Mel Collie


How Stress Stops You From Seeing.

It's only human to worry about what other people think of you.

When it stops you from being you, then that is when it really becomes a problem.

When it stops you from being creative, when it holds you back,it can affect your self esteem, you end up second guessing yourself so then you procrastinate..

It becomes a barrier to “seeing”.

When you spend time being totally wrapped up in your self, worrying about the responsibilities you have, the family, the mortgage, the car, the job, deadlines... you are limiting "seeing"

From an anatomy point of view, you have a central nervous system, its like a tree that has 2 branches, one branch is responsible for rest, repair and digest, the other branch is all about fight, flight or freeze.

We often find we get stuck in the latter which is fight, flight or freeze..

No longer having to run away from danger as we used to when we were cavemen, we now face it, and have to carry on with life, stress sits around making us feel worse, we procrastinate and get stuck, worry, feel anxious, worry some more and numb that with external things like sugar, alcohol, watching TV, smoking, Facebook, twitter...these then become addictive.

Stress doesn't kill you, its your reaction to it thats the issue.

The same as your reaction to what others think of you, it either really bothers you, or you can notice it, and change your perspective.

Practicing letting go is like practicing photography, you are only going to get used to the camera settings, the new lens, how to edit or a new technique when you practice it regularly.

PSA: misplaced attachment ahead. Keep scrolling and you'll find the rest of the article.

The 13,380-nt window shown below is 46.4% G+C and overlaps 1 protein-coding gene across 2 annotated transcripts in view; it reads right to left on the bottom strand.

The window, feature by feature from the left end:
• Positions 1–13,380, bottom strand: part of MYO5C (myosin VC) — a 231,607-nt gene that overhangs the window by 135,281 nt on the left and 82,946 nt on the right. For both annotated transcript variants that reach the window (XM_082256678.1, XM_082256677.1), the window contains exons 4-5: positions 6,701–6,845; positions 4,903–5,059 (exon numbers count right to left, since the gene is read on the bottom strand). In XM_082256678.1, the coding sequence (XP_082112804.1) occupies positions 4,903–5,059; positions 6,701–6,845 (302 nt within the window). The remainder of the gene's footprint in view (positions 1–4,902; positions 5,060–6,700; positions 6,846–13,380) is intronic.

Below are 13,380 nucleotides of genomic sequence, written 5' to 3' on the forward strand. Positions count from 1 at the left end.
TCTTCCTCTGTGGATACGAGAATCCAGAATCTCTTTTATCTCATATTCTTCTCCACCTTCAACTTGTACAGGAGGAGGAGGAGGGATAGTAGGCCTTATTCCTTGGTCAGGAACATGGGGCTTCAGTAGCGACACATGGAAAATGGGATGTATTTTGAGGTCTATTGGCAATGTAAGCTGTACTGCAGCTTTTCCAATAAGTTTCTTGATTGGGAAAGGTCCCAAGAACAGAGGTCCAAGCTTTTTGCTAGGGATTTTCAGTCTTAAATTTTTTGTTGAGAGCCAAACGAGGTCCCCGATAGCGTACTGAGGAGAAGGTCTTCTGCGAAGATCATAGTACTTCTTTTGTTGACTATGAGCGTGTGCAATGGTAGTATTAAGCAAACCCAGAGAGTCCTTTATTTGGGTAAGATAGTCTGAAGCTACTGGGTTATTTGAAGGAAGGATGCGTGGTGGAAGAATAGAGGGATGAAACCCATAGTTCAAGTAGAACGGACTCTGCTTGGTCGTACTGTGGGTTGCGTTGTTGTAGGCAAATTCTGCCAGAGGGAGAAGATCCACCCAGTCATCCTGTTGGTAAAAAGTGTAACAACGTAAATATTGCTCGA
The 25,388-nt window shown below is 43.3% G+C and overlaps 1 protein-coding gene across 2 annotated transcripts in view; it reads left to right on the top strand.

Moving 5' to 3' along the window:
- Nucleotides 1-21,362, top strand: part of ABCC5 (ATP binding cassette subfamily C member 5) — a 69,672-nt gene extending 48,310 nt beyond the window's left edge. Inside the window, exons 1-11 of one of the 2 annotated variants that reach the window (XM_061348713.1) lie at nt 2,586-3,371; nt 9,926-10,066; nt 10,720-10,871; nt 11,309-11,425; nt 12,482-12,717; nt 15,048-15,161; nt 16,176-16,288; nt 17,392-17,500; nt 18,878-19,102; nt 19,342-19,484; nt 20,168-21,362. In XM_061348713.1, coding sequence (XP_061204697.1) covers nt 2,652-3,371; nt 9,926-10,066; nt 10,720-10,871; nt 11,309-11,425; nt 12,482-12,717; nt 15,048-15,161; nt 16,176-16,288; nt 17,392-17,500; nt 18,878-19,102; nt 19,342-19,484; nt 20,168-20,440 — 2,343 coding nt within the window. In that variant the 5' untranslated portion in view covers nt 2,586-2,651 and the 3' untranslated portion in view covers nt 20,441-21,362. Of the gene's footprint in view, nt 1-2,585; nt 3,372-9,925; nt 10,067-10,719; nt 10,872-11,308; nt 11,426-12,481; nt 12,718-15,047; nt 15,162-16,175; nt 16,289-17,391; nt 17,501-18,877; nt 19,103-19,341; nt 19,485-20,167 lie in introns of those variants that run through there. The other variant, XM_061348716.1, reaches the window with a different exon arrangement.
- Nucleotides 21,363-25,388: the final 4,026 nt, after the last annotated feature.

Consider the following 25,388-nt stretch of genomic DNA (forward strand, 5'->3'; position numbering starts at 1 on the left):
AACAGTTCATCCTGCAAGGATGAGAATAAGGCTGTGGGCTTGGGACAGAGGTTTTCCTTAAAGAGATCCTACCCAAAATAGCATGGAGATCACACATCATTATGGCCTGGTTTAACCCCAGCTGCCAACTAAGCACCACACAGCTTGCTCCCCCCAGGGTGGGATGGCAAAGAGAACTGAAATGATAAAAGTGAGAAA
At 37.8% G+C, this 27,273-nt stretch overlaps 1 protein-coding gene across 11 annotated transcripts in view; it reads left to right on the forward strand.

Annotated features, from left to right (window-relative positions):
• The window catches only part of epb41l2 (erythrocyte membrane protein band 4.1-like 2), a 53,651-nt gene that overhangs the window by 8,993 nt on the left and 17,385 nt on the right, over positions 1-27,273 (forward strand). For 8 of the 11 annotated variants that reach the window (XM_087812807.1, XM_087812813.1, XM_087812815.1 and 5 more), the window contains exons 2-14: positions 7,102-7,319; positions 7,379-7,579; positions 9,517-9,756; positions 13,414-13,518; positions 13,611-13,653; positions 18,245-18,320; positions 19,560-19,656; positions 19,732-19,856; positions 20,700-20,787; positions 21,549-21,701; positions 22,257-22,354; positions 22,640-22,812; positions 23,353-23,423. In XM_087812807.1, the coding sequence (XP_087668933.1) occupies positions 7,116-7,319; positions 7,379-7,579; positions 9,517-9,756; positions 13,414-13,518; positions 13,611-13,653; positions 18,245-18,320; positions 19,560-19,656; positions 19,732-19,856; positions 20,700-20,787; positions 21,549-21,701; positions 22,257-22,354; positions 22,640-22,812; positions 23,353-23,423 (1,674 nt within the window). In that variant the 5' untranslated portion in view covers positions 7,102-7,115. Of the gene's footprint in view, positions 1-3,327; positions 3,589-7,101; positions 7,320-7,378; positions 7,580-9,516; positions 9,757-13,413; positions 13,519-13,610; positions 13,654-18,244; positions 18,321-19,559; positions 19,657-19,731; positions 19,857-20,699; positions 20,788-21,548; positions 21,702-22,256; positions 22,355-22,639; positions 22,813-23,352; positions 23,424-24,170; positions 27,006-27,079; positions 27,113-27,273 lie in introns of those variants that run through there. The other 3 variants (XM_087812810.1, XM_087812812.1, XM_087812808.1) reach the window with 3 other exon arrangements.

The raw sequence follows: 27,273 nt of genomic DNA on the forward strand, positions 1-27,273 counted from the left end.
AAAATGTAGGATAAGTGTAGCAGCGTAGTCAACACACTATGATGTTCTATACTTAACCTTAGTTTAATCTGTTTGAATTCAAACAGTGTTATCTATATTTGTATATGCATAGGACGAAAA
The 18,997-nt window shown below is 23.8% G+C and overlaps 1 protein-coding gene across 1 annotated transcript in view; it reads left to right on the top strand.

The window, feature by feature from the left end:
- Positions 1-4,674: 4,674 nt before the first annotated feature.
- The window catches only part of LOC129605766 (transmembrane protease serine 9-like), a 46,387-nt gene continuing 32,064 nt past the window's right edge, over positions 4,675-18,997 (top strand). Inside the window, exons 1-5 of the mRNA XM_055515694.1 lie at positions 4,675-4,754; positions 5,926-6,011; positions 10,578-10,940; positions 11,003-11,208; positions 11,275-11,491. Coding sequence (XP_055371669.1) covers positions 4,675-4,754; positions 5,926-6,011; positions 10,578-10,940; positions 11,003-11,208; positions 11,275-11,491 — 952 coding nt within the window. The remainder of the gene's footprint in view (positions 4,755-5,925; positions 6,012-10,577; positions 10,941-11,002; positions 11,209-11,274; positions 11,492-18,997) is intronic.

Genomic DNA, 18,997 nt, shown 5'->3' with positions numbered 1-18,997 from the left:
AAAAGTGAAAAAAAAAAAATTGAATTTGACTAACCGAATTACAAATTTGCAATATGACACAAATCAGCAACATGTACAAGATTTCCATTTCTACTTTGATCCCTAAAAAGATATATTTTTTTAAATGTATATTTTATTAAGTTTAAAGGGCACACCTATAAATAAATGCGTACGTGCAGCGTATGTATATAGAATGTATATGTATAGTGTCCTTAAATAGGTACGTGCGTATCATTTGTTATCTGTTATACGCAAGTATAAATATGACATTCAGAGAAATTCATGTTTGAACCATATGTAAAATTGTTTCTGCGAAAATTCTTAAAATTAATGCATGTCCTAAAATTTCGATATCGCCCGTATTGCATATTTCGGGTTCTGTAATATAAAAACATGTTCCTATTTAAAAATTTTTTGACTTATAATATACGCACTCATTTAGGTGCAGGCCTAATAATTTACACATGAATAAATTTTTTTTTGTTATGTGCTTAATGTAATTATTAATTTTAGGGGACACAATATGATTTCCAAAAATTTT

The famous painter Monet said “ In order to see, we must first forget the name of the thing we are looking at.”

Thats a great place to start.

Recognise that we label everything.

Then next time you are out with your camera, stop labelling...stop thinking of a tree as a tree, or a leaf as a leaf, or the waves as waves, or hot as hot, or cold as cold.

Even stop thinking of likes and dislikes - " I wont take a picture of that tree because I don't like it". Why don't you like it, what is it exactly, is it colour, shape, height, lack of branches, shape? What would change if there was no like or dislike?

See the form instead, the shapes, the patterns.


See the familiar objects differently, so your eyes don't just pass over them and dismiss them.

Practice seeing, around the home, in the garden, on a walk, you don't have to go very far. You could start by restricting yourself to being aware of just one room in your house.

The light changes on the ceiling, the shadows dancing on the wall, the texture in barefeet, the rain on the window, the colour changes at different times of day, the flowers in the vase, the lines of the ceiling where it meets the walls.

It takes practice.

Mel Collie

Melanie CollieComment